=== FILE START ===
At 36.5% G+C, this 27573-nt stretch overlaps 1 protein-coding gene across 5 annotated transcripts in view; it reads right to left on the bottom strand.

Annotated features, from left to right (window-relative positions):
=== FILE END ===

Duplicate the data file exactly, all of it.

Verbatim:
At 36.5% G+C, this 27573-nt stretch overlaps 1 protein-coding gene across 5 annotated transcripts in view; it reads right to left on the bottom strand.

Annotated features, from left to right (window-relative positions):